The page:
Last Wednesday, I participated in a regional forum of the White House Working Families Summit that was held at Virginia State University in Petersburg, Virginia. Coming from a small town in Southwest Georgia myself, I can relate to the unique challenges that rural Americans face. Growing up, my father worked seven days a week on our peanut and cattle farm with help from my mother. To make sure our family had a constant source of income and health insurance, my mother also worked off the farm at the local independent bank. I am fortunate to be the product of hard working parents who provided my sister and me with the best opportunities possible.
All families have a right to have access to a good education system, affordable healthcare and jobs. Our rural families are concerned about creating strong prospects for their children, whether it is on or off the farm. But it is also essential that there are opportunities that will attract young people back to rural areas and help us secure the future of agriculture.
The Obama Administration is committed to providing opportunities for working families across the country. That's why earlier this year President Obama created the Made in Rural America Export and Investment Initiative to help rural businesses and leaders take advantage of new investment opportunities and access new markets abroad.
In rural America, transportation and market access issues create complex challenges for working families. During the summit, I spoke with Maxine Ayers, legal assistant by day and partner in a seven-generation family farm by night. Maxine is working hard to help prepare her son to take over the family farm. In addition to working her job and taking care of the farm, she is also responsible for her in-laws' medical care and must regularly drive two hours to get her in-laws the care they need. I also spoke with Dee Dee Darden, owner of a country store and farmer, who faces similar rural transportation hurdles. On top of running her store and farm, she must drive three to four hours to sell her livestock. While transportation issues are still a challenge, USDA brings economic opportunities to rural communities through programs such as the Rural Community Development Initiative and Rural Business Opportunity Grants.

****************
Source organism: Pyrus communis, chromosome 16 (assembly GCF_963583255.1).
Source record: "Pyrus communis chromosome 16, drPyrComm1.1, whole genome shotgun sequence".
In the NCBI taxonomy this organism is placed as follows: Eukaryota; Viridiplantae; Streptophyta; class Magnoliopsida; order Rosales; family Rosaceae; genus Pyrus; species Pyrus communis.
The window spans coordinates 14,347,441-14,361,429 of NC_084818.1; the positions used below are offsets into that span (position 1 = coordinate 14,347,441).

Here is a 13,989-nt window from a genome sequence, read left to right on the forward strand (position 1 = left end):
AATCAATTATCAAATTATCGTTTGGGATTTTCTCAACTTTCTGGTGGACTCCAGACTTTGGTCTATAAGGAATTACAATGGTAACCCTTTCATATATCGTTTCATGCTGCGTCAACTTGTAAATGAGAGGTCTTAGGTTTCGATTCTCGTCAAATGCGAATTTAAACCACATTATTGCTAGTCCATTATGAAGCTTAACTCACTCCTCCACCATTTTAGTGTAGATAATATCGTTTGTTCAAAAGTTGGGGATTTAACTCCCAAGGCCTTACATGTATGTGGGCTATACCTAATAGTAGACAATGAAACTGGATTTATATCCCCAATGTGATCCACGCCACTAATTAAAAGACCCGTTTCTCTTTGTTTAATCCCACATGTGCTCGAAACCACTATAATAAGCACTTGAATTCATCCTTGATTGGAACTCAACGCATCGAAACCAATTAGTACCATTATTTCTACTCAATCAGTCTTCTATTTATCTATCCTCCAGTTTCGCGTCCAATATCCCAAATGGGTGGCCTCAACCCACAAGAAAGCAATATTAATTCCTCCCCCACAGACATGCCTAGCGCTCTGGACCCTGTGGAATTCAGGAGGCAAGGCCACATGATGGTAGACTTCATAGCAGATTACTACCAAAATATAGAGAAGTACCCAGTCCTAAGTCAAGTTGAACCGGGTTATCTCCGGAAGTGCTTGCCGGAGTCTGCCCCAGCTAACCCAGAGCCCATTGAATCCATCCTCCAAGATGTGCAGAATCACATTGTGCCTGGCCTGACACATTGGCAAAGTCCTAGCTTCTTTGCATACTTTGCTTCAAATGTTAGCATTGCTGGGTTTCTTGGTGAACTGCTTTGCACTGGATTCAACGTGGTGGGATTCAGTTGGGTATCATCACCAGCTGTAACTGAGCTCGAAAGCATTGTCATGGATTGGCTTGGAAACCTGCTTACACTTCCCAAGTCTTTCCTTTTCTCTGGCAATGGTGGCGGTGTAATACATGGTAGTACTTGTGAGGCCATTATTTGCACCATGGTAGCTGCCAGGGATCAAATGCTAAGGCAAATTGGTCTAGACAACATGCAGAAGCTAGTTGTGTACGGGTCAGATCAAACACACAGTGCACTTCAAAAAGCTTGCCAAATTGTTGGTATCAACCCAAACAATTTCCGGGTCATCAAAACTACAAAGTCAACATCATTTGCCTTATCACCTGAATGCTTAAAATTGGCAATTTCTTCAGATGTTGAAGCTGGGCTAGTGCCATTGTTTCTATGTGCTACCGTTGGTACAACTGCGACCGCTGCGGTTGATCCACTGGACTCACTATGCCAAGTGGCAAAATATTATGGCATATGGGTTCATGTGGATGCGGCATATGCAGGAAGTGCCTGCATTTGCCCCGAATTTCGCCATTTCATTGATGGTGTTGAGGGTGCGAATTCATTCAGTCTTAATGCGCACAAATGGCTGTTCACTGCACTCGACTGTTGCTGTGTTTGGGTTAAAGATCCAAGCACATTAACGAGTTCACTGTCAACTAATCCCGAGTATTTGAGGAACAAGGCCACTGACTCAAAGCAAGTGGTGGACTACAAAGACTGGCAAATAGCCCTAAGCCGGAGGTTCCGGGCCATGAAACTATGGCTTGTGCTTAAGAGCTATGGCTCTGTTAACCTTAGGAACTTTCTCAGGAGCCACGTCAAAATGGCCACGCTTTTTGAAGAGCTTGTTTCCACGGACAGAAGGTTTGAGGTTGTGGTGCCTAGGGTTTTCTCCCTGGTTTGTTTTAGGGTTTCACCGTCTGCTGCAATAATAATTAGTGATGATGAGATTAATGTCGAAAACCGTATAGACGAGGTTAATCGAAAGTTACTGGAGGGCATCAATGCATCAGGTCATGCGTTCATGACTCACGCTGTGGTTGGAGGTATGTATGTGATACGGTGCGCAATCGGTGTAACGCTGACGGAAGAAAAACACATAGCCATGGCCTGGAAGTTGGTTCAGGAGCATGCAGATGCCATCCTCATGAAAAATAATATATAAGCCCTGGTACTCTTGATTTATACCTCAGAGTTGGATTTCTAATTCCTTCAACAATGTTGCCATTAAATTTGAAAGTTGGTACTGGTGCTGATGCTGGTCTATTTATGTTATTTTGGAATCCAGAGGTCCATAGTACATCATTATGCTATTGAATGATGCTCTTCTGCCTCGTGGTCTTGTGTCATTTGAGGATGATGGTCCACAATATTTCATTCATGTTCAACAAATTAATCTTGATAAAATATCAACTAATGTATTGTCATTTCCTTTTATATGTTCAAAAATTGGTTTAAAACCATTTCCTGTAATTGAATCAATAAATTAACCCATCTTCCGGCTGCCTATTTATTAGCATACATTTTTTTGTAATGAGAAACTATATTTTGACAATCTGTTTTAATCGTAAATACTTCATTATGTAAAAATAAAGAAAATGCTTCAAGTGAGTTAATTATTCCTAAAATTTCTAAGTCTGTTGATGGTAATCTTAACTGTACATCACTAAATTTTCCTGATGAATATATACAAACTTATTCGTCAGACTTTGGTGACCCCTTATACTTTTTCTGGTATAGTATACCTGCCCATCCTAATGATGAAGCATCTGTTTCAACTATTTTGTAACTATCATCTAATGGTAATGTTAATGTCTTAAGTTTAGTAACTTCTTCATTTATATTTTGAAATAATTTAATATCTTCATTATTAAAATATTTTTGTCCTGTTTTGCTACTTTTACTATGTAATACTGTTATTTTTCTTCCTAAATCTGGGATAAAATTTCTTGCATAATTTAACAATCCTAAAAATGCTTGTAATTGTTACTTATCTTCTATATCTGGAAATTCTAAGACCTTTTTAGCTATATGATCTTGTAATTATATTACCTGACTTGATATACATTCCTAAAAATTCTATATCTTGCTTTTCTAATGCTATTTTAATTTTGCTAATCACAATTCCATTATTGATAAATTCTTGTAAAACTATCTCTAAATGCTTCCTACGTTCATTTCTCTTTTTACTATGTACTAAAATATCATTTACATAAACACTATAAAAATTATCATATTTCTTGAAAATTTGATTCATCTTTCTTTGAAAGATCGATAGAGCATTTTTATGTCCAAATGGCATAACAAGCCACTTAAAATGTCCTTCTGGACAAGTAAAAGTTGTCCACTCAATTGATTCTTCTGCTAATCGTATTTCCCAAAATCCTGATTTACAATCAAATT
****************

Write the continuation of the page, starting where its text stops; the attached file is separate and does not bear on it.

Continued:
There are many ways that USDA is working to create opportunities in rural areas. First, we work to address issues of access and quality of life through efforts like Rural Development's community facilities and broadband programs. Second, we support new markets for farm and ranch products, at home and abroad. Whether it's promoting international trade, bringing products to local and regional markets or supporting the bio-based economy, USDA programs help expand opportunities for rural businesses to thrive. Third, your local USDA office can help you find programs for your community, your business and your family.
In the United States, there are twice as many farmers that are ages 65 or older than those ages 45 or younger. As our aging farmers transition to retirement, it is crucial that we determine who the next generation of farmers and ranchers will be. It is easy to forget that one percent of the population is responsible for feeding the entire country and much of the world.
Young, talented rural leaders are needed to help us tackle challenges like climate change, food security and the overall health of our economy. It was so promising to see college students in the audience who were passionate about farming and rural America. Whether it is their local FFA or 4-H chapter or serving in student government, I always encourage young folks to get involved in their local communities.
I am proud to be from rural America, and I know that others feel the same sense of community that I do, but there are many challenges that rural residents face. Folks in rural America have an unparalleled amount of drive and passion that makes their communities a vibrant place to live. At USDA, we will continue to do everything we can to help working families succeed for generations to come.